Prior to Monday’s exhibition opener against New Orleans, Timberwolves coach Chris Finch warned against overanalyzing anything that took place in the preseason — particularly in Game 1 of it.

He noted even past staffs he’s been a part of have been caught overvaluing certain performances and trends.

But any such messages will always fall on deaf ears. The Timberwolves, in their rawest form, were back Monday, topping the Pelicans 117-114 in a game where the rotational players built a lead as big as 24 points. Here were the biggest takeaways from the impressive performance that doesn’t count for a single thing.

D’Angelo Russell said he trained this offseason as if this was a contract year — and for his purposes, it is. Currently with two years left on his deal, Russell is in search of a massive extension next offseason.

He played like a financially motivated man Monday. Russell shined offensively, scoring 19 points on 6 for 10 shooting, including three made triples. He’s been known to do that throughout his career.

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More notable was the pace with which Russell played. He pushed the ball up the floor at every opportunity, creating countless transition opportunities for Minnesota. That is what Timberwolves coach Chris Finch has said is Russell’s primary responsibility in this offense, and he took care of it Monday.

Russell was also a vocal presence on and off the court. When he wasn’t in action, the point guard still made sure he was heard from, constantly chatting up his teammates on the bench as well as communicating with those in action.

The buzz around Anthony Edwards early in training camp has been that the second-year standout is paying more attention to the defensive end of the floor. Finch has pumped Edwards’ off-ball cognizance and general aggression on the defensive end.

But it’s always difficult to differentiate coach speak from reality, regardless of how honest Finch has been to date.

If Monday was any indication, Edwards’ defensive improvement appears to be more fact than fiction. He tallied two blocks and two steals, serving as a weak-side playmaker.

Edwards was active and engaged on that side of the ball. If that continues into the regular season, his all-star goal may be more attainable than most assume.

Most regular season rotations tend to fluctuate between nine and 10 players. Finch has said the Wolves have 14 guys they’re comfortable putting in action, which means the competition for playing time will be stiff.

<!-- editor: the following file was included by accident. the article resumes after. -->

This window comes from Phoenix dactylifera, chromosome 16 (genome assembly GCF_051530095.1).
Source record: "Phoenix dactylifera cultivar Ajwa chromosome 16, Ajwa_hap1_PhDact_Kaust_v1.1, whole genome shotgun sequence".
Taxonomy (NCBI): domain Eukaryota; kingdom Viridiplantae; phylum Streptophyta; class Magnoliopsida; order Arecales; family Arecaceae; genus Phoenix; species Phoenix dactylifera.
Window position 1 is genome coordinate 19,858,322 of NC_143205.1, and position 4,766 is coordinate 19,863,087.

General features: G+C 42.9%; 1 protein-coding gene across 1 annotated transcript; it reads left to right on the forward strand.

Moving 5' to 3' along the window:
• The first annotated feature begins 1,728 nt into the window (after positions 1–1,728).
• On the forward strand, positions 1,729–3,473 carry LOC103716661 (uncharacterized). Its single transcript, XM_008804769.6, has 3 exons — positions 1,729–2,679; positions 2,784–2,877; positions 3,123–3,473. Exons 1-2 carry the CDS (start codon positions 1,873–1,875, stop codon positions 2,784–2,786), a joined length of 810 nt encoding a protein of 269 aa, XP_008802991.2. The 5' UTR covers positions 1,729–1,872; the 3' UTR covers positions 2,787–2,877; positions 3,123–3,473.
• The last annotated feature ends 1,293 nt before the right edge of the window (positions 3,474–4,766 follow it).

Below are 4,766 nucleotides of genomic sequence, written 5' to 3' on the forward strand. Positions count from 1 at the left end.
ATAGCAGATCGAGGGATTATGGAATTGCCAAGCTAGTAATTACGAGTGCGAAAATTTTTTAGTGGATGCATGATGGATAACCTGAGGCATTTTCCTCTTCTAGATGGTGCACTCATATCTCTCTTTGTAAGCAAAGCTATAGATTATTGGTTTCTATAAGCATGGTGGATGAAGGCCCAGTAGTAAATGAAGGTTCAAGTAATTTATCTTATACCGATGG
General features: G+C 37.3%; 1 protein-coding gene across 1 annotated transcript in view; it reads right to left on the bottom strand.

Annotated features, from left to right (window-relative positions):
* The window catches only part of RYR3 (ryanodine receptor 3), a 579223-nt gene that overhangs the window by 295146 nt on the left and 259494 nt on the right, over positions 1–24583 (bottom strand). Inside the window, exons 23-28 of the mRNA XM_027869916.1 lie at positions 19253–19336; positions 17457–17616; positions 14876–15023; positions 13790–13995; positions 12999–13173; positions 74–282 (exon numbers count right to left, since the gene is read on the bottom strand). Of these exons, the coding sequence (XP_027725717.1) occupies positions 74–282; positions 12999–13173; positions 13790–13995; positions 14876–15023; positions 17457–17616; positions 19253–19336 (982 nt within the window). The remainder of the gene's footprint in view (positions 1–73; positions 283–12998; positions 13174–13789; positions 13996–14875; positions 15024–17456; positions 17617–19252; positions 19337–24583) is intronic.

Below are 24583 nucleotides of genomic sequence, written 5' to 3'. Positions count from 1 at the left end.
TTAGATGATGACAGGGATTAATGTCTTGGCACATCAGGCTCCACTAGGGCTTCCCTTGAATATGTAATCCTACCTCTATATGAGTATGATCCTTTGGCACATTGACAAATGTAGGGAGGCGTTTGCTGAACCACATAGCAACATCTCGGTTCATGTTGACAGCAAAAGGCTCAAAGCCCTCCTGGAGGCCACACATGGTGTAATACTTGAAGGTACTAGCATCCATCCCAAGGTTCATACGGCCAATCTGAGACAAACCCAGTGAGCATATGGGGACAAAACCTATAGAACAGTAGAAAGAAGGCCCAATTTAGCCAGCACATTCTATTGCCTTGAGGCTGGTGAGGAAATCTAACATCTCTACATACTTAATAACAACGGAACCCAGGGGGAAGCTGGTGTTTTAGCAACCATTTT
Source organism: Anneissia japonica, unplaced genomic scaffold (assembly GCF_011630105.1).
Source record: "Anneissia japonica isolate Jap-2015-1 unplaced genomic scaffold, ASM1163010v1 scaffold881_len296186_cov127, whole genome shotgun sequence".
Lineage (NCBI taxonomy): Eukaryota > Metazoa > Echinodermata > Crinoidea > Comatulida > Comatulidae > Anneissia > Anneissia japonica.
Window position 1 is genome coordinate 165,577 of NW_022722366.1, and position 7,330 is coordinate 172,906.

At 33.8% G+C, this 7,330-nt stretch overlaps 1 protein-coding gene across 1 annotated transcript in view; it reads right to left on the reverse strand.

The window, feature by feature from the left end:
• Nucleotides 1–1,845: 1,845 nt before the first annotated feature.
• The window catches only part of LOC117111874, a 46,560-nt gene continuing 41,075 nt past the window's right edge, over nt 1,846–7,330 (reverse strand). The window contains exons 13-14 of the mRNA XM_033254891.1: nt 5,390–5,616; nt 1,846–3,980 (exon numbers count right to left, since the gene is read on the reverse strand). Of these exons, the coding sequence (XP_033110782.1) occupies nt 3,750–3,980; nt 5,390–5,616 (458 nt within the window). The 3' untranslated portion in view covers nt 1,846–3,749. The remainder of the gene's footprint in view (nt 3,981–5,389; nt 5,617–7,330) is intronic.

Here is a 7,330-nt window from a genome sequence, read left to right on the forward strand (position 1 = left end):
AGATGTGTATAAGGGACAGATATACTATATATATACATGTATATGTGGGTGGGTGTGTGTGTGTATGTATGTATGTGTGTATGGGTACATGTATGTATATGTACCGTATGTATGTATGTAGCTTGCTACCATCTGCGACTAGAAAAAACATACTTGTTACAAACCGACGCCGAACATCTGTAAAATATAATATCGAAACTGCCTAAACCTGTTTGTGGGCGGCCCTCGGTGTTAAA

Monday provided hints as to which players are currently the frontrunners for spots in the rotation at the start of the preseason. Eleven players appeared in the first half. The starters were Russell, Edwards, Karl-Anthony Towns, Jaden McDaniels and Josh Okogie. They played anywhere from 13 (McDaniels) to 22 (Edwards) minutes. The first six off the bench were Taurean Prince, Jarred Vanderbilt, Malik Beasley, Patrick Beverley, Naz Reid and Jordan McLaughlin.

The likes of Jake Layman, Jaylen Nowell and Leandro Bolmaro seem to be fighting an uphill battle to playing time.

The Timberwolves will sport perhaps the smallest roster in the NBA this season. They have one legitimate power forward on the roster in Vanderbilt.

The lack of size raises questions about the team’s general ability to rebound. The Pelicans — playing without key bigs Zion Williamson and Jonas Valanciunas — exposed that potential weakness in the first quarter Monday. New Orleans dominated on the offensive glass, grabbing five offensive rebounds within the game’s opening minutes.

The Timberwolves will likely need to win fans back, a common theme in recent years and a byproduct of the team’s nearly two decades of futility.

And while there do seem to be reasons for intrigue with this team — from its improved play under Finch to close last season, Edwards’ potential stardom and the chance to see the healthy core of Russell, Towns, Edwards, McDaniels and Co. together for an extended period of time, the Timberwolves appear to have yet to grab the attention of local fans.

Target Center’s lower bowl was sparsely populated Monday. Yes, it’s the preseason, but it was also the first chance to catch a glimpse of this year’s team, and few took advantage of the opportunity to do so in person.